From Rome to the Rotterdam…docked in Civitavecchia!
Cruising makes it easy to visit several places without having to repack your bags because your hotel room (cabin) comes along with you, and even provides all the transportation. Holland America offers traditional 7-day Atlantic crossings, as in our case packed in a 32-day cruise from Rome that would take us all over the Mediterranean, the Holy Land, Morocco, and finally home across the Atlantic Ocean to Florida.
We’d planned to kick our 40-day adventure off in Rome and then would board HAL’s Rotterdam 4 days later in Civitavecchia. — Our accommodations in Rome I would consider as mediocre (I am supposedly a snob), but the location within walking distance to what most tourists like to see, was priceless! We had booked a few guided small group tours in advance like the Forgotten Catacombs and Bone Crypts tour with AirBnB. Sean, our guide, took us into Rome’s underground where we learned about past burial customs and the secret Christian worship spots of historic Rome and then to the Capuchin Crypt Museum where we got to admire Caravaggio’s famous St Francis in Meditation painting and learned about the Capuchin monks who used human bones to build and decorate their crypt. Trust me here, I got chills right into my own bones.
During the Coliseum & Old City Tour with Andre we were able to dive with our small group into the Coliseum’s fascinating 2,000-year history. We walked the walk of gladiators and doomed prisoners and sat on the very seats where the ‘bloodthirsty’ audience watched gladiator battles, choreographed ersatz battles and exotic animal parades. Andre captivated us with gruesome details of the gladiatorial fights and their merciless slaughterings. The Romans prided themselves on their engineering skills, and the Coliseum served as the magnificent masterpiece that paraded their craftsmanship. Unlike other ancient theaters, the oval-shaped, freestanding amphitheater was a Roman invention. However, arguably more important was the control prearrangement of the wild animals –one of steady attractions of the Coliseum. And, that is where the famed hypogeum (underground chamber) came into the picture. With its intricate double-leveled underground system of cages and tunnels that housed animals and gladiators alike. These spectacle ‘participants’ were directly brought to the upper ground level arena via elevators, an effective design scope that had been showcased in a cinematic fashion in Ridley Scott’s ‘Gladiator’. The hypogeum was also used for the purpose of stretching expansive awnings over the open sky of the amphitheater. Actual sailors, who were specifically recruited for the job, operated these complicate systems of pulleys, canvas and ropes. Andre took us also to the Roman Forum in the nearby Old City as well as Caesar’s Palace on Palatine Hill. Here surrounded by ancient palaces, temples, tombs, the House of the Vestal Virgins, and the Senate house we completed his fascinating tour at the tomb of Julius Cesar.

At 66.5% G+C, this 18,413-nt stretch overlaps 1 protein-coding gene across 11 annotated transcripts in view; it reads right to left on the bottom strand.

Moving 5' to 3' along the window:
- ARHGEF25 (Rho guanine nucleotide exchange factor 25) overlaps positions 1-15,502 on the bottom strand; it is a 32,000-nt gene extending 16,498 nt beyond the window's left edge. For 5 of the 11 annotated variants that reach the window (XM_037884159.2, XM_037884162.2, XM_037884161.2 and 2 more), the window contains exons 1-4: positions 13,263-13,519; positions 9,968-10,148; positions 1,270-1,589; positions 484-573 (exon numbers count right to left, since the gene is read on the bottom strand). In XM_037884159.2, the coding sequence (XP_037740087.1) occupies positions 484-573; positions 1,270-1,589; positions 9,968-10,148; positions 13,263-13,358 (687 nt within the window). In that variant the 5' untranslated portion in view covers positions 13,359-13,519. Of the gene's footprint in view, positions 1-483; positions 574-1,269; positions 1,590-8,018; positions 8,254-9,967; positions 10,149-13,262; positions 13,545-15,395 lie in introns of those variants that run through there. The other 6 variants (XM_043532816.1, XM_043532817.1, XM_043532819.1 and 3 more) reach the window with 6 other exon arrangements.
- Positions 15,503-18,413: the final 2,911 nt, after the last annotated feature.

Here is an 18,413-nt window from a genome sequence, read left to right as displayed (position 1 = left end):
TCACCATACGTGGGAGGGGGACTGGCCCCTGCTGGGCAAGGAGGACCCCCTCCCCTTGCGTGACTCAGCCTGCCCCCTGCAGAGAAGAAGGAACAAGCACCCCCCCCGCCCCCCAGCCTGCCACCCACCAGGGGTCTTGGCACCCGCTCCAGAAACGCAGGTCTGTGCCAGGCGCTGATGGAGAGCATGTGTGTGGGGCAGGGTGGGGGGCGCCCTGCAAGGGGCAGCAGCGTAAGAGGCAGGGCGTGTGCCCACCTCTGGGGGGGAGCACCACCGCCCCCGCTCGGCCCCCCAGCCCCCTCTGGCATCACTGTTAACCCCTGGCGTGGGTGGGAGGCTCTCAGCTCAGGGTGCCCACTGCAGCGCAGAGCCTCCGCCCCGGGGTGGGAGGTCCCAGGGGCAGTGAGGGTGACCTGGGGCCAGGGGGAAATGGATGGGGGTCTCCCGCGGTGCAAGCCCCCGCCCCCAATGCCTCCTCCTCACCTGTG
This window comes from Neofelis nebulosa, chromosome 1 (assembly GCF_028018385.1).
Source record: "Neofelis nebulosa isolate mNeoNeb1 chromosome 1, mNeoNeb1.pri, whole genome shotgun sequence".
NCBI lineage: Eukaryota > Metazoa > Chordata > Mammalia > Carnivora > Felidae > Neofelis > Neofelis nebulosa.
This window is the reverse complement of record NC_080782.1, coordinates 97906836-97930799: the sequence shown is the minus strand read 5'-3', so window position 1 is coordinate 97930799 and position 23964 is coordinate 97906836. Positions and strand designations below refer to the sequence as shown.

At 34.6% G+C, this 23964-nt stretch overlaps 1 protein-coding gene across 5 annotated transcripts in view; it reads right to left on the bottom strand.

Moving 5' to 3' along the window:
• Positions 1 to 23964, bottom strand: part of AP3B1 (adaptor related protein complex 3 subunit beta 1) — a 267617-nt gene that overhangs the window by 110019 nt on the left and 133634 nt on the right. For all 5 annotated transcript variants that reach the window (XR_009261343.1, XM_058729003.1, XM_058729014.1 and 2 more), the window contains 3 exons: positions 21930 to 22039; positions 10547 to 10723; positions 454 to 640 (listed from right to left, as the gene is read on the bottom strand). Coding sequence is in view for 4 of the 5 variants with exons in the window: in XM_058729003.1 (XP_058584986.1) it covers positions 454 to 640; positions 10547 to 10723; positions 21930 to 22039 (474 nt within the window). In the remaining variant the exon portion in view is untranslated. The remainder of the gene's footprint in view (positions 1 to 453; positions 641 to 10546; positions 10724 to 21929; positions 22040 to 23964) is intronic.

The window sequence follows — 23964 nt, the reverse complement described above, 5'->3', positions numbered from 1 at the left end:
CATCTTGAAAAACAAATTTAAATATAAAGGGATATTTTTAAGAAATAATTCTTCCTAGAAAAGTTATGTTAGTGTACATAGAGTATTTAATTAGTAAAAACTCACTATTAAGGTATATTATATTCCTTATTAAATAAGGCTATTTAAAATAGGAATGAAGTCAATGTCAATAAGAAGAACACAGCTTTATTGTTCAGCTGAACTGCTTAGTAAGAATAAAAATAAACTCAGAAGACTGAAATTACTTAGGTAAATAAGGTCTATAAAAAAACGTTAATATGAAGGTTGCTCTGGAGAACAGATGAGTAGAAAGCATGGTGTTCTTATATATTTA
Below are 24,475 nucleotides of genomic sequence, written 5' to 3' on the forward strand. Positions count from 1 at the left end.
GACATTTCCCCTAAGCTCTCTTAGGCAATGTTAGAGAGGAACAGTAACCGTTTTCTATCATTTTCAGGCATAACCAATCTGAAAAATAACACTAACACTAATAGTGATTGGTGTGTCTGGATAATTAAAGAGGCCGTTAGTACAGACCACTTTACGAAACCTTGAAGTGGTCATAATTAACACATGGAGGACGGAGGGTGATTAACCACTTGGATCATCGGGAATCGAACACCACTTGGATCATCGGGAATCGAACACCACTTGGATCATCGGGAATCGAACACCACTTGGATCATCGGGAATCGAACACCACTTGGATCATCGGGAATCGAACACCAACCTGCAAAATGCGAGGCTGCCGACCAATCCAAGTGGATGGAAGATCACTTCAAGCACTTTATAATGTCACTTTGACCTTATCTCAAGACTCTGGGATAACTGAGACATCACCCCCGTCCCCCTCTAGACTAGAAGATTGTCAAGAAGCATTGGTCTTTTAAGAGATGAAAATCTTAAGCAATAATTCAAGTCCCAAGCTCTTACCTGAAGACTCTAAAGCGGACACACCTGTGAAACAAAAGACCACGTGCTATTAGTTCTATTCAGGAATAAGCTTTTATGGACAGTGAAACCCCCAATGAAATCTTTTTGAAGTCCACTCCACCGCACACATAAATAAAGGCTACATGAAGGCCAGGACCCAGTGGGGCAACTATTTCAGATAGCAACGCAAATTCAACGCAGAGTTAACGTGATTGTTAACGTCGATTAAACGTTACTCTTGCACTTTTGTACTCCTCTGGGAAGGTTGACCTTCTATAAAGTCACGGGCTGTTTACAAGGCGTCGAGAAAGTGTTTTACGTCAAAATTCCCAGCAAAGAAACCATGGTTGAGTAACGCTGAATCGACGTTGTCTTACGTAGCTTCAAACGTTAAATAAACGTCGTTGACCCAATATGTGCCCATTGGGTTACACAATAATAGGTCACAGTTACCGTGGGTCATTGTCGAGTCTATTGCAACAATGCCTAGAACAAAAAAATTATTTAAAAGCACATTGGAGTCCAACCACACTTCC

During the After Hours in the Vatican tour we were able to avoid the heat and huge day crowds during the day and got to experience the Vatican Museum and Sistine Chapel at night. Here we got to admire ancient Egyptian, Greek, and Roman sculptures, Renaissance masterpieces and of course the Vatican’s crown jewel: the Sistine Chapel. Our visit also included a live orchestra performance in the Renaissance courtyards of the museum. Alessandra, our guide, was extremely knowledgeable, and truly enthusiastic.
It was mid-October and because we had perfect weather we were able to explore many other parts of Rome on our own on foot. Like children, we eagerly discovered the famous Trevi fountain, the largest Baroque fountain of Rome and probably one of the most famous fountains in the world, especially after Anita Ekberg bathed in the fountain in the Fellini movie La Dolce Vita. And also of course, the Fountain of the Four Rivers (Fontana dei Quattro Fiumi) located at the center of the beautiful Piazza Navona, which was commissioned in 1651 by Pope Innocent X, whose family palace, the Palazzo Pamphilj, faced onto the piazza. Here in one of the little restaurants we had a romantic Italian dinner for 2 under the stars. One night we hung out on the staircase above the Fontana della Barcaccia, on Piazza di Spagna. Designed by the father of the famous Bernini, Pietro Bernini, the fountain was commissioned by Urban VIII in 1629 to commemorate the flood of 1598. The form of the fountain is supposed to express the idea of a boat stranded in Piazza di Spagna during the severe flood of the Tiber. There is so much more the write about Rome and so few words to express how much we loved the sides, the food, the well dressed locals and the hype. However, in anticipation of our upcoming 32-day cruise on the Rotterdam, the first cruise of such a length for us, I didn’t cry when a mini bus arrived that would drive us to Rome’s deep-sea port of Civitavecchia, otherwise I would have. Rome is one of these places that gets under your skin.
It took us a good hour from our hotel, somewhere by Villa Borghese Parioli, to get to the port of Civitavecchia, known since ancient times as the Port of Rome and built by command of Emperor Trajan between 103 and 110 AD. A few of the uniformed crewmembers were lined up at the gangway in anticipation of welcoming these new arrivals on board. Our ship the Rotterdam, was built in 1997 and is the lead ship in Holland America’s R-class. With her wide teak decks and classic lines it’s obvious that she was designed with seasoned travelers like us in mind.
Until next month from The Rotterdam all over the Mediterranean!